Qatar expressed regret on Wednesday after women on 10 flights were forced to endure invasive physical examinations, and announced an investigation that an informed source said could lead to criminal prosecutions.
Australia branded Qatar's actions "appalling" after 13 citizens on one of the flights, a Sydney-bound Qatar Airways service, were subjected to vaginal inspections when a newborn baby was found abandoned in the airport.
In its first account of events, Qatar said the girl was wrapped in plastic and left to die in a bathroom rubbish bin, prompting what sources said was a lockdown of the airport.
Women were then led from aircraft to ambulances on the tarmac where they were subject to cervical examinations to see if they had recently given birth.
A source briefed on the official investigation into the October 2 incident said those involved in the invasive checks could be prosecuted.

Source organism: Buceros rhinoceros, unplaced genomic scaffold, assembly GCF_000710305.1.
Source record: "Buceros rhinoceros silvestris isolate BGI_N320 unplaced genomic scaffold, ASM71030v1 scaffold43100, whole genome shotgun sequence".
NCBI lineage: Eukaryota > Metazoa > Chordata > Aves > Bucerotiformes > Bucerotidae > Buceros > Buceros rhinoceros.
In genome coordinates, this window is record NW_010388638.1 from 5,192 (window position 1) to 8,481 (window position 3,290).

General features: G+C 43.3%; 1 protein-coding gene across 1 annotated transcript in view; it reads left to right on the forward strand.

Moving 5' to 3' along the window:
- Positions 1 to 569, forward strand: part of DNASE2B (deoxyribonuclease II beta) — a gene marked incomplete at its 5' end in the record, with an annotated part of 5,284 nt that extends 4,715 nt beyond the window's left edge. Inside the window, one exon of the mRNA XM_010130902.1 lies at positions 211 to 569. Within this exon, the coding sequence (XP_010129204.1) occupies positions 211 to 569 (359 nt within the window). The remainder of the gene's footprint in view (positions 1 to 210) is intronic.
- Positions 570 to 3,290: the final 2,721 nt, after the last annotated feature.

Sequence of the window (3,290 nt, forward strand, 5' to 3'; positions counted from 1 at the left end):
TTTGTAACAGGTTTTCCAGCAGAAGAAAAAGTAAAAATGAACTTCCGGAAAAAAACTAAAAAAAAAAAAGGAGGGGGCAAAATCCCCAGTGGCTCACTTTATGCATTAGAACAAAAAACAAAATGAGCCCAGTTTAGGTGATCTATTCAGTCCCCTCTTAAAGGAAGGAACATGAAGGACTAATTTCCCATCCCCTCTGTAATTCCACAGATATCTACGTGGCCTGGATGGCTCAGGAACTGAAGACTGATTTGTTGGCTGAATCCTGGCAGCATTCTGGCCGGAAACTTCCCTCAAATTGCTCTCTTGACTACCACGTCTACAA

But Australia continued to pile pressure on Qatar, with Foreign Minister Marise Payne announcing that the scale of the incident went beyond a single flight.
She told a Senate committee that women on "10 aircraft in total" had been subject to the searches, including 18 women on flight QR 908 to Sydney -- 13 of whom were Australian.
AFP understands one French woman on the Sydney-bound plane was also among them, while diplomatic sources suggested women from other countries were affected.
Payne, who has described the incidents as "grossly disturbing" and "offensive", did not specify where the other flights were heading.
Australian Prime Minister Scott Morrison also weighed in on the controversy on Wednesday, describing the treatment of the women as "appalling" and "unacceptable".
"As a father of a daughter, I could only shudder at the thought that anyone would, Australian or otherwise, would be subjected to that," he said.